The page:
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UMAC: Fast and Secure Message Authentication
, 1999
"... Abstract. We describe a message authentication algorithm, UMAC, which can authenticate messages (in software, on contemporary machines) roughly an order of magnitude faster than current practice (e.g., HMACSHA1), and about twice as fast as times previously reported for the universal hashfunction f ..."
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Cited by 111 (14 self)
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Abstract. We describe a message authentication algorithm, UMAC, which can authenticate messages (in software, on contemporary machines) roughly an order of magnitude faster than current practice (e.g., HMACSHA1), and about twice as fast as times previously reported for the universal hashfunction family MMH. To achieve such speeds, UMAC uses a new universal hashfunction family, NH, and a design which allows effective exploitation of SIMD parallelism. The “cryptographic ” work of UMAC is done using standard primitives of the user’s choice, such as a block cipher or cryptographic hash function; no new heuristic primitives are developed here. Instead, the security of UMAC is rigorously proven, in the sense of giving exact and quantitatively strong results which demonstrate an inability to forge UMACauthenticated messages assuming an inability to break the underlying cryptographic primitive. Unlike conventional, inherently serial MACs, UMAC is parallelizable, and will have everfaster implementation speeds as machines offer up increasing amounts of parallelism. We envision UMAC as a practical algorithm for nextgeneration message authentication. 1
MMH: Software Message Authentication in the Gbit/second Rates
, 1997
"... March, 1997 Abstract We describe a construction of almost universal hash functions suitable for very fast software implementation and applicable to the hashing of variable size data and fast cryptographic message authentication. Our construction uses fast single precision arithmetic which is increa ..."
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Cited by 40 (3 self)
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March, 1997 Abstract We describe a construction of almost universal hash functions suitable for very fast software implementation and applicable to the hashing of variable size data and fast cryptographic message authentication. Our construction uses fast single precision arithmetic which is increasingly supported by modern processors due to the growing needs for fast arithmetic posed by multimedia applications. We report on handoptimized assembly implementations on a 150 MHz PowerPC 604 and a 150 MHz PentiumPro, which achieve hashing speeds of 350 to 820 Mbit/sec, depending on the desired level of security (or collision probability), and a rate of more than 1 Gbit/sec on a 200 MHz PentiumPro. This represents a significant speedup over current software implementations of universal hashing and other message authentication techniques (e.g., MD5based). Moreover, our construction is specifically designed to take advantage of emerging microprocessor technologies (such as Intel's MMX, ...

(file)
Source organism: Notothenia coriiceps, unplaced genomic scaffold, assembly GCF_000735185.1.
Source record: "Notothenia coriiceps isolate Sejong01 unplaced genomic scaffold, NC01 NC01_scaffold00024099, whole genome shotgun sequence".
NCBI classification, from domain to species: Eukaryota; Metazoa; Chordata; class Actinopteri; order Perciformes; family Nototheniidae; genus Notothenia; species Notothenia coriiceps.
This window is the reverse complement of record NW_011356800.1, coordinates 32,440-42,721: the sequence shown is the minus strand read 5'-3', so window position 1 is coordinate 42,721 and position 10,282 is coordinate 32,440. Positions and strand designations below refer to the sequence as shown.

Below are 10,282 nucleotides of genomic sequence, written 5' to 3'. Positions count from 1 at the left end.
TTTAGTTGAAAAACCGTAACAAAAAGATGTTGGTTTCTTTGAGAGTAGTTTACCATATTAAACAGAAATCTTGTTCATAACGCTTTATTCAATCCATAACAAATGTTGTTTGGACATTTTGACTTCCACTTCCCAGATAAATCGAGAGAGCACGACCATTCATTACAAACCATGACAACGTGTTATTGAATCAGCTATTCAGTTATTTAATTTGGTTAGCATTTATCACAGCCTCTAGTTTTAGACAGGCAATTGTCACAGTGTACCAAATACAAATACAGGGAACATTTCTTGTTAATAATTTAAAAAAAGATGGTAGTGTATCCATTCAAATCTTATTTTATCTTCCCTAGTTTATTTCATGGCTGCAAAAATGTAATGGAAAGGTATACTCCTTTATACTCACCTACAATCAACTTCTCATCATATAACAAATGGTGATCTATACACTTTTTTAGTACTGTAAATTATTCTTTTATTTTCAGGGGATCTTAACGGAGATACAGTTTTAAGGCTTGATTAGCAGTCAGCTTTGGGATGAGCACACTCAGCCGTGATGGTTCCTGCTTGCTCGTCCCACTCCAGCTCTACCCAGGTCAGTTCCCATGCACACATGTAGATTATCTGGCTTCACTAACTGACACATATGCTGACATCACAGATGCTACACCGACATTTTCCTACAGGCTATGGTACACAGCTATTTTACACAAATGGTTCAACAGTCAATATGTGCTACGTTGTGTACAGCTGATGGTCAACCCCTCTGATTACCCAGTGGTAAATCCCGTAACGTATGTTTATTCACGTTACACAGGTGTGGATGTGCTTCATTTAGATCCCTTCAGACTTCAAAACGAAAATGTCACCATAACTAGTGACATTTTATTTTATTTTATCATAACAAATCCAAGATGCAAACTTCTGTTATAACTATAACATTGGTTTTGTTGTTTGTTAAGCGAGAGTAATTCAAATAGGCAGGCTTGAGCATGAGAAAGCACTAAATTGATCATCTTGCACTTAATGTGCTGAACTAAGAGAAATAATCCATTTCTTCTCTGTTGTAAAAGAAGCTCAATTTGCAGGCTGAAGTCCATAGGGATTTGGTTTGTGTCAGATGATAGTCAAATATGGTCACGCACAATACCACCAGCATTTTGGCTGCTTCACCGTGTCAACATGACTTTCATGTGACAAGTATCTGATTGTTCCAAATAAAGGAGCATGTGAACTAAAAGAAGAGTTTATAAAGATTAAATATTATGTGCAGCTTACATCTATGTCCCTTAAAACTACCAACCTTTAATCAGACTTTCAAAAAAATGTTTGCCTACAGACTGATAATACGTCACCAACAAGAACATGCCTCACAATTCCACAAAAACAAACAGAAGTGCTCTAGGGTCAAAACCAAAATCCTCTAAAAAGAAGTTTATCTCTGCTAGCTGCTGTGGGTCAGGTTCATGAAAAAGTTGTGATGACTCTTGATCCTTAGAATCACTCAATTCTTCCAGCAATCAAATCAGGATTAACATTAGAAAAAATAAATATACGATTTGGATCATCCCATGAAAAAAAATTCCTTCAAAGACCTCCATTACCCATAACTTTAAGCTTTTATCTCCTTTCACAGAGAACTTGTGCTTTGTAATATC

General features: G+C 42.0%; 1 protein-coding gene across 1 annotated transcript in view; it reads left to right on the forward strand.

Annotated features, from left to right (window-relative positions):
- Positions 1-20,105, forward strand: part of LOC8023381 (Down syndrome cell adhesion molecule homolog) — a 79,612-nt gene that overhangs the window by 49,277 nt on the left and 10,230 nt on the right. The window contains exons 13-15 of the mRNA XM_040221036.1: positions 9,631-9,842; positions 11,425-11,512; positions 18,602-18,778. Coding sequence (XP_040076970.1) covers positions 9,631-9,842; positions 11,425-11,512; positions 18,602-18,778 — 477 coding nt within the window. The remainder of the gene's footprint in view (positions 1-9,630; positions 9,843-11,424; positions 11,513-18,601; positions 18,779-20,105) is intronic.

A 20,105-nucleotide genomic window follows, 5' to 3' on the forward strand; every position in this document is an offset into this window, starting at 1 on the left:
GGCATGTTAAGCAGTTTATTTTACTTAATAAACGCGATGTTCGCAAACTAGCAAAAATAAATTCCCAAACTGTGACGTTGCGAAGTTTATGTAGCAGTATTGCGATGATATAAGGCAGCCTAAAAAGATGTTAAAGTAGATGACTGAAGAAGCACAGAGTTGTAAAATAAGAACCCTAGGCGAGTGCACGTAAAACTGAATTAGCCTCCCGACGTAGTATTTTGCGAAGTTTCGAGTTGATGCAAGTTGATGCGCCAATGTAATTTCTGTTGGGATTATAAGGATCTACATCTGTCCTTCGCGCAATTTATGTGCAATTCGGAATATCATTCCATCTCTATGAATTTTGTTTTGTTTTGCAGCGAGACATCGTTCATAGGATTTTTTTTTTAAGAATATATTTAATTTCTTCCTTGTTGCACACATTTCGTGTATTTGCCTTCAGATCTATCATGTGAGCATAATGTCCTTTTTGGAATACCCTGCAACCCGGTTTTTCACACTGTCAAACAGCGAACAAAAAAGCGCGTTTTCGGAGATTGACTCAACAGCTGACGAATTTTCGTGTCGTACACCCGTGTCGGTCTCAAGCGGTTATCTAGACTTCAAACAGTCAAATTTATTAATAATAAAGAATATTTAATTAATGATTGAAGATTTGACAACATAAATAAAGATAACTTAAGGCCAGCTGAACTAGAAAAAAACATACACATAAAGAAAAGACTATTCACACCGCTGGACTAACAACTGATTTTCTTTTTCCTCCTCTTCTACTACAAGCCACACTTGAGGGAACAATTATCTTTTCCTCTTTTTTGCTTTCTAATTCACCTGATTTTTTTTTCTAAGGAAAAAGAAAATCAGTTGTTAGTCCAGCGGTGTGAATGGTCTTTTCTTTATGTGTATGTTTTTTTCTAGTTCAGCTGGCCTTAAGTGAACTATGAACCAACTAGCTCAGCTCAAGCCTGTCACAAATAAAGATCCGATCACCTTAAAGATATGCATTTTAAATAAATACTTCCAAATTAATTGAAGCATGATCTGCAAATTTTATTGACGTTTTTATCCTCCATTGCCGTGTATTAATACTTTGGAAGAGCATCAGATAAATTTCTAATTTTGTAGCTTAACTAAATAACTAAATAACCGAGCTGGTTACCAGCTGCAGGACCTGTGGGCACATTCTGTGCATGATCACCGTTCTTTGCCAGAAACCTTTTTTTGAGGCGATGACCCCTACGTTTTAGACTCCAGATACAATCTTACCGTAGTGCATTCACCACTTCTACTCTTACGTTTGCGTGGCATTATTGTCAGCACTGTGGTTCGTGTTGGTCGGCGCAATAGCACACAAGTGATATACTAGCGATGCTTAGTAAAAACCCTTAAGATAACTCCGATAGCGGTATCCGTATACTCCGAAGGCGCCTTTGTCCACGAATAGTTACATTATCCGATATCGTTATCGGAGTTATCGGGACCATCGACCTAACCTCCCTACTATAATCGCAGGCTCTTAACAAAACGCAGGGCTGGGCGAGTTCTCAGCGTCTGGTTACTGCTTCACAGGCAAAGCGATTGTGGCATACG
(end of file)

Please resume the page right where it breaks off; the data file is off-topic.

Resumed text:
The Poly1305AES messageauthentication code
 In Proc. FSE
, 2005
"... Abstract. Poly1305AES is a stateoftheart messageauthentication code suitable for a wide variety of applications. Poly1305AES computes a 16byte authenticator of a variablelength message, using a 16byte AES key, a 16byte additional key, and a 16byte nonce. The security of Poly1305AES is ve ..."
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Cited by 37 (12 self)
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Abstract. Poly1305AES is a stateoftheart messageauthentication code suitable for a wide variety of applications. Poly1305AES computes a 16byte authenticator of a variablelength message, using a 16byte AES key, a 16byte additional key, and a 16byte nonce. The security of Poly1305AES is very close to the security of AES; the security gap is at most 14D⌈L/16⌉/2 106 if messages have at most L bytes, the attacker sees at most 2 64 authenticated messages, and the attacker attempts D forgeries. Poly1305AES can be computed at extremely high speed: for example, fewer than 3.625(ℓ + 170) Athlon cycles for an ℓbyte message. This speed is achieved without precomputation; consequently, 1000 keys can be handled simultaneously without cache misses. Specialpurpose hardware can compute Poly1305AES at even higher speed. Poly1305AES is parallelizable, incremental, and not subject to any intellectualproperty claims.
Software performance of universal hash functions
 In Advances in Cryptology — EUROCRYPT ’99
, 1999
"... Abstract. This paper compares the parameters sizes and software performance of several recent constructions for universal hash functions: bucket hashing, polynomial hashing, Toeplitz hashing, division hashing, evaluation hashing, and MMH hashing. An objective comparison between these widely varying ..."
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Cited by 26 (0 self)